• Good day, my son is three, can read (might not understand exactly what he’s reading…but know the words), he even tried to pronounce new words just based on how he knows the sounds, he plays “ok” with other children (sister/ cousins), knows at least 7-8 dinosaurs, all his shapes, alphabet (can even say them backwards) counts backwards… knows all his colors…however, still on the so -so when it comes to communicating. He repeats a lot and asks for things , but still have to remind him to say “I want…”. He labels EVERYTHING tho and knows what he’s asking for or what he wants. He has been evaluated and is taking speech therapy but I feel there can be more help for him. He gets it 30mim for 2 days a week only. We talk to him, play, read together.

    • HI Rosa! It sounds like he’s well on his way! If he is able to say all of the things that you said and is showing progress, that means the speech therapy is working. 2 days a week is great! I know it seems like it’s not enough, but that’s why we always tell parents that they need to work on skills at home, too! It also sounds like you are doing EVERYTHING you can do to make sure he is communicating. Unfortunately, these things can take time. Try and be patient and keep doing what you are doing!
      Stacie Bennett, M.S. CCC-SLP

  • Hello, thank you for the interesting read. My son would be 4 in few months. He says little words like papa, plate, spoon, door etc but isn’t expressive when he wants something. He understands all our instructions and carry them out but he just won’t talk. He is working with a speech therapist about 4minths now. What else can I do?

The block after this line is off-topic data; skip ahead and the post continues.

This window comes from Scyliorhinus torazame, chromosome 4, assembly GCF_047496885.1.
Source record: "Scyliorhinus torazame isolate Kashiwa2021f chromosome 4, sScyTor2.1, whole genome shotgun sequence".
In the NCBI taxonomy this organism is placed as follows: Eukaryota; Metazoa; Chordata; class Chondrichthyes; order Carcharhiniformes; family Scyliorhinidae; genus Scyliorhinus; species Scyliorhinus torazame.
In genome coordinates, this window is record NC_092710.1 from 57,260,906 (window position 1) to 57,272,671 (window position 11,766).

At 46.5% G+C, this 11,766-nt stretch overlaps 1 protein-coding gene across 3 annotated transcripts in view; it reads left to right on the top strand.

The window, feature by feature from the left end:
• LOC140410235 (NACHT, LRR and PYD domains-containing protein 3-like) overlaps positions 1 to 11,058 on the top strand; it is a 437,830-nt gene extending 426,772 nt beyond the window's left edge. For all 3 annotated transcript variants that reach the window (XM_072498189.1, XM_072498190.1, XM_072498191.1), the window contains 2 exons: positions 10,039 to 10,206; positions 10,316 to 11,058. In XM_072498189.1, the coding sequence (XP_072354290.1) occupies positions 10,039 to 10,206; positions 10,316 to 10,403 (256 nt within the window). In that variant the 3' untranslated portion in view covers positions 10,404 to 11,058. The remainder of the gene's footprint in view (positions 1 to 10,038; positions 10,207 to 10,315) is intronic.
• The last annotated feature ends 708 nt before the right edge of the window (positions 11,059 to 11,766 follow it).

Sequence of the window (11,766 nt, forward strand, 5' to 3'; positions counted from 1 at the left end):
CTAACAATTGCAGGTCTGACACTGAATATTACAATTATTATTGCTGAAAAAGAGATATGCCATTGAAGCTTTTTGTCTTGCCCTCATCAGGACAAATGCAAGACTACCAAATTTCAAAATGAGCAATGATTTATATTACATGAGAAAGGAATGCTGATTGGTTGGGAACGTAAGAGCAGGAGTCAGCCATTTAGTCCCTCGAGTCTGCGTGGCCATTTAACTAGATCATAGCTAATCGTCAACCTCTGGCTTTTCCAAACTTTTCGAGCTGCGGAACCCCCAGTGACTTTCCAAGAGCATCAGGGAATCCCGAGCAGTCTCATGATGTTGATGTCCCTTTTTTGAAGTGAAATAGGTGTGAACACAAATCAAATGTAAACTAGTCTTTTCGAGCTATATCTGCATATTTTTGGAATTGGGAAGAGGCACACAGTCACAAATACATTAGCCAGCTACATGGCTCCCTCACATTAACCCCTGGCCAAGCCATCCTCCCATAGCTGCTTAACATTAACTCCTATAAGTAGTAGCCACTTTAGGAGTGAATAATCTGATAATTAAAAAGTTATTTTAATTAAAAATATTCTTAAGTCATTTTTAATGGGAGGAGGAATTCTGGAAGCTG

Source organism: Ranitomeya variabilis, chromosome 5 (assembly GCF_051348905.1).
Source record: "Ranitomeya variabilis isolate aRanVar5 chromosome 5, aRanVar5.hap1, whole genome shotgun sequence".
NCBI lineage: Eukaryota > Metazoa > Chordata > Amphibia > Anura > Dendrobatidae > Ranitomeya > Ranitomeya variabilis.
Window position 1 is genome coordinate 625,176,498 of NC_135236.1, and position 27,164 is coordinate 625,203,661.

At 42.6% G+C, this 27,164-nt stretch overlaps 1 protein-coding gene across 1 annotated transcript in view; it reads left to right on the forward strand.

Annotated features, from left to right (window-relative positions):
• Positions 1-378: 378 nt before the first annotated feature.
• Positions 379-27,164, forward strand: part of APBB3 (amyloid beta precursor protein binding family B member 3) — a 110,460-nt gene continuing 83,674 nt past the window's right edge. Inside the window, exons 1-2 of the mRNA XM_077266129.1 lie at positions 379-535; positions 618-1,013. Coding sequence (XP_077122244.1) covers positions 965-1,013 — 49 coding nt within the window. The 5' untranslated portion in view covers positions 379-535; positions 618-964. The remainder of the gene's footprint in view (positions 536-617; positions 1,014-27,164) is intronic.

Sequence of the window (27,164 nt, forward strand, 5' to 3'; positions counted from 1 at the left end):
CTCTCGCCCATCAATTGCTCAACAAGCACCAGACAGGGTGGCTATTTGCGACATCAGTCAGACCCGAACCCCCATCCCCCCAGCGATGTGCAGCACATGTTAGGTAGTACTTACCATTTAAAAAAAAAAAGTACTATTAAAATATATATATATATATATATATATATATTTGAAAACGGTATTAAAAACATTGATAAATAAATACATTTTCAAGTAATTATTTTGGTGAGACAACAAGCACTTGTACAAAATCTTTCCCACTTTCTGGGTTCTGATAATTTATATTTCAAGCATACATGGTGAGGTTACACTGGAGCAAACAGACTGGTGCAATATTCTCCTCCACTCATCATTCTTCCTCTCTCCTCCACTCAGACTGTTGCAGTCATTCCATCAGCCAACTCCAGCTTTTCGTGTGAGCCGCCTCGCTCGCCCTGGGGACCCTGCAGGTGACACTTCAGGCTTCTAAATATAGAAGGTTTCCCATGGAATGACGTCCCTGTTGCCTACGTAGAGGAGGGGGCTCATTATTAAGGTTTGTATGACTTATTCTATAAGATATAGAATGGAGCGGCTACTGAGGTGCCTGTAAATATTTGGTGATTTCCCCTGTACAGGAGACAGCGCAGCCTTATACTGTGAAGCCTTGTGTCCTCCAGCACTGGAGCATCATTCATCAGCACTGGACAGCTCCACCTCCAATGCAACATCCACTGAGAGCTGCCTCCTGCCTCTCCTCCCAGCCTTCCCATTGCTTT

• Hi. I’m not sure what the therapist has implemented so far, but I’m assuming they have given you tips and suggestions for home? If not, please don’t be afraid to ask them. It’s great that he is understanding what you are telling him! To work on expressive language at home:
      1. Narrate any actions you are doing using simple language (wash hands, brush teeth, etc.)
      2. Read and point to pictures. Over time, have your child attempt to tell you what he sees on the pages
      3. Talk about what you are seeing when you go for walks or drives in the community
      4. Give him choices and have him attempt to say what he wants
      Also, try the Speech Blubs 2 app to encourage imitation and boost expressive vocabulary.
      Stacie Bennett, M.S. CCC-SLP